If you need a transfusion, health practitioners at your healthcare facility will determine your blood type before they give you any blood. The only time you would not get a blood type test is in an extreme emergency and there is not enough time to type your blood. In this case, you would receive group O since this blood type does not have any A or B antigens that can potentially cause a hemolytic transfusion reaction. The use of Rh-negative blood depends upon the situation and the supply of O negative blood in the area.
Universal blood donors have type O, Rh negative blood. This means they have no A or B antigens or Rh factor on their red blood cells to which the recipient's antibodies can react. Recipients of their red blood cells have little risk of a hemolytic transfusion reaction due to ABO or Rh incompatibility.
Universal recipients have type AB, Rh positive blood. They recognize A, B and Rh antigens as "self" and can receive red blood cells of any ABO or Rh type with no risk of a serious hemolytic transfusion reaction due to ABO or Rh incompatibility.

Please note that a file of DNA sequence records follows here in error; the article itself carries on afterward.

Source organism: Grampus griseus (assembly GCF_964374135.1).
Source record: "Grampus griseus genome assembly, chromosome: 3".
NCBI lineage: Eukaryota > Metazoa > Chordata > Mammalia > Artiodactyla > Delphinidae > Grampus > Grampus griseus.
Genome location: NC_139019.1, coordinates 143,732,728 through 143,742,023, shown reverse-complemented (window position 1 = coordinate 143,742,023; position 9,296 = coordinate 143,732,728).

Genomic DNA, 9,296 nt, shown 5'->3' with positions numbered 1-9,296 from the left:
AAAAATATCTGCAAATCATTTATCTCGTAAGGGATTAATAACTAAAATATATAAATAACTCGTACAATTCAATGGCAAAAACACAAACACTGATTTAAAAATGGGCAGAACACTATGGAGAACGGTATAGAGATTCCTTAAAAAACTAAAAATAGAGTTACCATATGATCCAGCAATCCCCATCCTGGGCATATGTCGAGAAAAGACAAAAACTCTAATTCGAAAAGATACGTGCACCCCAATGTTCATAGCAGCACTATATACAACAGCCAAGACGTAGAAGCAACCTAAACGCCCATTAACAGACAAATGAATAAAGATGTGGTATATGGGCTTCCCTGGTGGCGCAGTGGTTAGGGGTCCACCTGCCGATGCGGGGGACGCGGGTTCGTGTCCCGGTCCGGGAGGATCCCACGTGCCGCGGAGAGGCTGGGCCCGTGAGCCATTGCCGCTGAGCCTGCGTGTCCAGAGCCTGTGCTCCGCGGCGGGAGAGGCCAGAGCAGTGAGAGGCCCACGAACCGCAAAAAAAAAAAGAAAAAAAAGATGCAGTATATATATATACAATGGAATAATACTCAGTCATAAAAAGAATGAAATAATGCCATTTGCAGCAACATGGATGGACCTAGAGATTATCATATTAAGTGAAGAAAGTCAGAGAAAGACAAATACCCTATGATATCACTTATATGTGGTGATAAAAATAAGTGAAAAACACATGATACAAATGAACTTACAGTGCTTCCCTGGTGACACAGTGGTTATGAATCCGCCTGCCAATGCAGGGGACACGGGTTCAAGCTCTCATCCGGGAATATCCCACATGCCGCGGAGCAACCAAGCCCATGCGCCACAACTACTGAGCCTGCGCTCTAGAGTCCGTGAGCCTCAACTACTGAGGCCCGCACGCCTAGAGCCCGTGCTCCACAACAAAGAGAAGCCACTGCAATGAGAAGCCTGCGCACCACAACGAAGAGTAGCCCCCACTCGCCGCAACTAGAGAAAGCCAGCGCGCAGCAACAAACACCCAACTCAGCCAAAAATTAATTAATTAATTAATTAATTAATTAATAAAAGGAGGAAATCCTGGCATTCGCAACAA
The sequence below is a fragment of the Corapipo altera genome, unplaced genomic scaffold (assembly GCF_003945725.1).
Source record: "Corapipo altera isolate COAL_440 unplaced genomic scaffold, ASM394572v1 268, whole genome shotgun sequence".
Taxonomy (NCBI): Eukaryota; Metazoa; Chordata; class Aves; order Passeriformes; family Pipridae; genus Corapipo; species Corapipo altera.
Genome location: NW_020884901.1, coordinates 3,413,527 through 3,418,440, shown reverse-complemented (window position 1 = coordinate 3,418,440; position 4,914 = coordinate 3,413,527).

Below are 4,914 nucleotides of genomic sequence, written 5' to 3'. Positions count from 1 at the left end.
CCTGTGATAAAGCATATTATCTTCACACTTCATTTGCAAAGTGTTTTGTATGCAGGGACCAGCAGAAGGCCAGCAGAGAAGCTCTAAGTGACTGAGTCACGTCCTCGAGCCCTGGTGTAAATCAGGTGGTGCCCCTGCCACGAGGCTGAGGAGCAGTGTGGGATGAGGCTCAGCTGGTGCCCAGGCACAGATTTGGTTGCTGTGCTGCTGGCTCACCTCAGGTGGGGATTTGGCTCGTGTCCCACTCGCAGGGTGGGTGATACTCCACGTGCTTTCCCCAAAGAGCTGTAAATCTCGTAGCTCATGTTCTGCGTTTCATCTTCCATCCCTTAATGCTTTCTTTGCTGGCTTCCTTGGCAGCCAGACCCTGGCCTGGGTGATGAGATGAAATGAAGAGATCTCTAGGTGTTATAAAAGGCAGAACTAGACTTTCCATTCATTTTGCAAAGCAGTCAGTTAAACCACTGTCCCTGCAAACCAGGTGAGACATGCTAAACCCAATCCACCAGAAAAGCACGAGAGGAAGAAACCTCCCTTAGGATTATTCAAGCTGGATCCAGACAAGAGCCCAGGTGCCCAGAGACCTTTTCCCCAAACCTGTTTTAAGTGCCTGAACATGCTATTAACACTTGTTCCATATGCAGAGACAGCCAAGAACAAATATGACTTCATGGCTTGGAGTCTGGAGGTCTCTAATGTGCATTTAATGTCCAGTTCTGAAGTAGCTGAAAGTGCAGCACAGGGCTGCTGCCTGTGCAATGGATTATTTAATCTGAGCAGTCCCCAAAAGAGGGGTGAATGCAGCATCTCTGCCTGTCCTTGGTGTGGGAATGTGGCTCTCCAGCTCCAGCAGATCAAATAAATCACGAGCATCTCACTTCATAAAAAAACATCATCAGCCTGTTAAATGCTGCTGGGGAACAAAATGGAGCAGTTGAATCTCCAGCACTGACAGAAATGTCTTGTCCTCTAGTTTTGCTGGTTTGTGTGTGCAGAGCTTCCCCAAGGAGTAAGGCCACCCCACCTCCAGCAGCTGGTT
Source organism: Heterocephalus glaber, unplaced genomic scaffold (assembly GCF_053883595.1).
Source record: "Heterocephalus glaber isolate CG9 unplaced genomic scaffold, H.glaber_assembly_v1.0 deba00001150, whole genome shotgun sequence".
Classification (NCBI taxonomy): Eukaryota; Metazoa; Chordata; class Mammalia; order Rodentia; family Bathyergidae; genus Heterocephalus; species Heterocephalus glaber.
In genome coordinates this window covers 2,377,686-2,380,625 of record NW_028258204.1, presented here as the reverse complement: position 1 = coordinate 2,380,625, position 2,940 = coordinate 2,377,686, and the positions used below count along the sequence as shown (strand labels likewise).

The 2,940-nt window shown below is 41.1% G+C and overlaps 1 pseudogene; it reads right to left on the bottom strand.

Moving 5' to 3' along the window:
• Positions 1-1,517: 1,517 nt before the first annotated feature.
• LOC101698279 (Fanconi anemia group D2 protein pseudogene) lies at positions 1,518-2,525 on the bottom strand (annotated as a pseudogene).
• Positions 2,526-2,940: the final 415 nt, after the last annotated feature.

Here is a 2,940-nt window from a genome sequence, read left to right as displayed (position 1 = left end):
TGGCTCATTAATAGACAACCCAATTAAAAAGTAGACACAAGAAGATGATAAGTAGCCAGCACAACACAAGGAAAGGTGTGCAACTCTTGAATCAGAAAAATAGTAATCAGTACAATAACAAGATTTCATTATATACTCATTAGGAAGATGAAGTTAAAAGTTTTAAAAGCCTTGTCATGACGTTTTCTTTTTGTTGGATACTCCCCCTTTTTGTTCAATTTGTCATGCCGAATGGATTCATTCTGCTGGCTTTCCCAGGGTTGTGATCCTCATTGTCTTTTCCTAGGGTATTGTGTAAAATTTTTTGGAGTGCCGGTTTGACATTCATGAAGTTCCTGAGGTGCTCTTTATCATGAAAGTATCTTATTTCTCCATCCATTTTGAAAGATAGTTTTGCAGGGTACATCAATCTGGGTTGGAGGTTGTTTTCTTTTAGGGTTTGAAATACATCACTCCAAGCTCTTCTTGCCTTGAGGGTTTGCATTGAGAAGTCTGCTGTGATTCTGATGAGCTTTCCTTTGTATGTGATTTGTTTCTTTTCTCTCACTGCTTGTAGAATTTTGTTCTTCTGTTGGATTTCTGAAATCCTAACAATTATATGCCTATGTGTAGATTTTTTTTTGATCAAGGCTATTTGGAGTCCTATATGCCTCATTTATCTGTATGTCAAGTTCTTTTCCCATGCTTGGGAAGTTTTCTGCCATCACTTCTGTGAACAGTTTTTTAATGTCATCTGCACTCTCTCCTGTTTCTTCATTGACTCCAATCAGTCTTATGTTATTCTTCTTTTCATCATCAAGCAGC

3. Besides ABO and Rh, are there other types of red blood cell antigens?
Yes, numerous other antigens can be present on the surface of red blood cells. These minor RBC blood group antigens include, for example, Kell, Kidd, Duffy, and other Rh antigens. The body does not produce antibodies to these antigens unless it is exposed to these antigens through blood transfusion or during pregnancy. These antibodies are not detected during routine blood typing but may be found with an RBC antibody screen. For more on these antigens and antibodies, see the article on RBC Antibody Identification.
This article was last reviewed on November 19, 2014. | This article was last modified on December 16, 2015.
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